13 Comment

  • Density=destruction.

  • Somedays I don’t like the Daily Demo Report. We could buy that house on Hyde Park in 5 years.

  • Too bad, that place was adorable

  • Slap in the face that it’s a Tricon mess going up, too.

  • The Hyde Park house looks cute on the outside, but if the pictures are any indication, the interior was a mess, and any charm it had looks to have been removed in the 80s or 90s :(.

  • There are pics of the recent Hyde Park house sale on har – http://www.har.com/HomeValue/1207-Hyde-Park-Bl-Houston-77006-M40174004.htm. The interior needed some work, but I hate to imagine what will replace it.

  • I do wish there were greater interest in renovating these cute bungalows. There will always be a market for small spaces like these.

  • I wish there was more interest in these properties too — but there isn’t. We can all talk about how cool the house is/was but bottom line is no one wanted to buy it in order to live in it.
    Personally I think it’s a shame it’s going to go, but if no one buys it as an existing home, you can’t blame someone that wants to build something new to buy.

  • Or a developer with deep pockets was willing to go over asking because of the anticipated profits, thus pricing out those who might have wanted to live there. I don’t know that to be the case with this property, but it happened to me, repeatedly, when I was on the hunt for an originsl condition bungalow in 2009. I understand it’s even worse now. Unless we slap these developers on the nose and do something to protect these houses, we should put bungalows like this on the endangered species list. Yes- I am hostile.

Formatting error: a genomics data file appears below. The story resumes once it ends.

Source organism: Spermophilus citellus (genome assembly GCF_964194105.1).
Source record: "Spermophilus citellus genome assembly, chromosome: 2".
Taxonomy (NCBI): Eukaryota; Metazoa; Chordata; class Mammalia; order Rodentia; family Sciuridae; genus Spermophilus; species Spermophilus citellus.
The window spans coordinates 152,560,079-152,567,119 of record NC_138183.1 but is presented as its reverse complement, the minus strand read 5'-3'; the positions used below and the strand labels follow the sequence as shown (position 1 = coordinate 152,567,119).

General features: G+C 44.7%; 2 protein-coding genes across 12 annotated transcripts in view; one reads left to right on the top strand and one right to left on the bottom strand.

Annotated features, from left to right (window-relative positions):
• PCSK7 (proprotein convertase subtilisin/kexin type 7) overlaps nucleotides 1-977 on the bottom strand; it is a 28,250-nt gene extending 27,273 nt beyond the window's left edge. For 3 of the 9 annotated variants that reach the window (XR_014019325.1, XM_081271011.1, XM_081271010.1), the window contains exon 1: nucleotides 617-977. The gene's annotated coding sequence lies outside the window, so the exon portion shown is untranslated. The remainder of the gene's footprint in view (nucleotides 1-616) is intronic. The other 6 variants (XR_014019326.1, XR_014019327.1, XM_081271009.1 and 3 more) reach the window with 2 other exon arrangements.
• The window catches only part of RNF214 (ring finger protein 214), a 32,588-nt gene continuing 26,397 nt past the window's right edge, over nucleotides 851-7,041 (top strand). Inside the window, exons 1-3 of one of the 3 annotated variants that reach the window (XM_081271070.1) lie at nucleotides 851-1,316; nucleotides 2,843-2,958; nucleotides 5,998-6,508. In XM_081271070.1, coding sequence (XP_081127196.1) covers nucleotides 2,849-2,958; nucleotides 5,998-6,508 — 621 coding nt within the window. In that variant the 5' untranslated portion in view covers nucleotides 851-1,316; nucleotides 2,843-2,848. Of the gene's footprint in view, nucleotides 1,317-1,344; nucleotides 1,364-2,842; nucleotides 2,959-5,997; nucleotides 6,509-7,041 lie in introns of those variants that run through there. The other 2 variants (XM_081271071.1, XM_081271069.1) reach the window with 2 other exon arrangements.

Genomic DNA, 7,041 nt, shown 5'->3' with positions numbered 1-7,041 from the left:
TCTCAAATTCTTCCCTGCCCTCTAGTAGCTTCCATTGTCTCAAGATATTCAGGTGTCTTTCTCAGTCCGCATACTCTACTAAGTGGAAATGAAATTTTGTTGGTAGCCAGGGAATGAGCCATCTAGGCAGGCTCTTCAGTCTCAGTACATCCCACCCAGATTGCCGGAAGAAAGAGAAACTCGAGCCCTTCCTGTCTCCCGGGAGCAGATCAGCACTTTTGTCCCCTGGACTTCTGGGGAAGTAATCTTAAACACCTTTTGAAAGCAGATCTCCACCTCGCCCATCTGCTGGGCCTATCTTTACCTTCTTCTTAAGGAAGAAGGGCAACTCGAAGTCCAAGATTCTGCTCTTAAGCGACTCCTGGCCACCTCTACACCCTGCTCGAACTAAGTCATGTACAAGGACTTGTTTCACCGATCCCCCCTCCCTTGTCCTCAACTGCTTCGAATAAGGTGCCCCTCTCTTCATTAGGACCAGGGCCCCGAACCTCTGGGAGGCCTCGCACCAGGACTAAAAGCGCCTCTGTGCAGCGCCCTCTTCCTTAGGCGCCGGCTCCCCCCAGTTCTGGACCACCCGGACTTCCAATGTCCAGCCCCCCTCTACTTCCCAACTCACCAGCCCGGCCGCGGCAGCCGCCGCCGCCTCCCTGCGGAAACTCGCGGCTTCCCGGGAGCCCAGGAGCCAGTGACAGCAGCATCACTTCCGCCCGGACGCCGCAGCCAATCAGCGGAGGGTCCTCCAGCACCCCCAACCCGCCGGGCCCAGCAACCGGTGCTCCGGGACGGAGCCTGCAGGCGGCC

• I do not know if I would call this house a bungalow when it is 2800sqft. 2800sqft home on a 5000sqft lot just sound wrong you need a yard

  • Mel: A developer is at a “disadvantage” in a way because to build a new home he has to buy the existing home for more than another buyer would pay, spend the $ to blow it up, and spend $ to build a new one. Then there are carry costs, risks, and $ to market and sell the new home.
    So if they’re paying more, that means that ANOTHER (new) home buyer wants a new home on that land MUCH more (to the tune of many hundreds of thousands of dollars) than you do.
    So while you were willing to spend $x, someone else was willing to spend a whole lot more for a new property. How do you stop that? It’s not right to limit how much someone can sell their home for. It’s not right to tell someone they can’t buy a new home, and it’s not right to tell the 100’s of construction workers, plumbers, electricians, and suppliers that they can’t work.
    I sympathize with you. I live in a 100+ year old home and have historic homes all around me. I like it. I have the “advantage” of being in an area where the economics of buying one of the homes around here and building new wouldn’t be practical so it doesn’t happen. However that’s not the case in all areas. So if you find another place for sale that you want, you have to make sure you want it more than a new home buyer (read: Developer). You have to put your money where your mouth is rather than asking the seller or someone else to take a loss for your benefit.

  • @mel, are you arguing the current property owner ought to accept less money from you than a developer would pay, just to keep the house intact?

  • The house on Crocker is interesting. It is a small bungalow that was significantly renovated within the last year. Surprising that they tearing it down.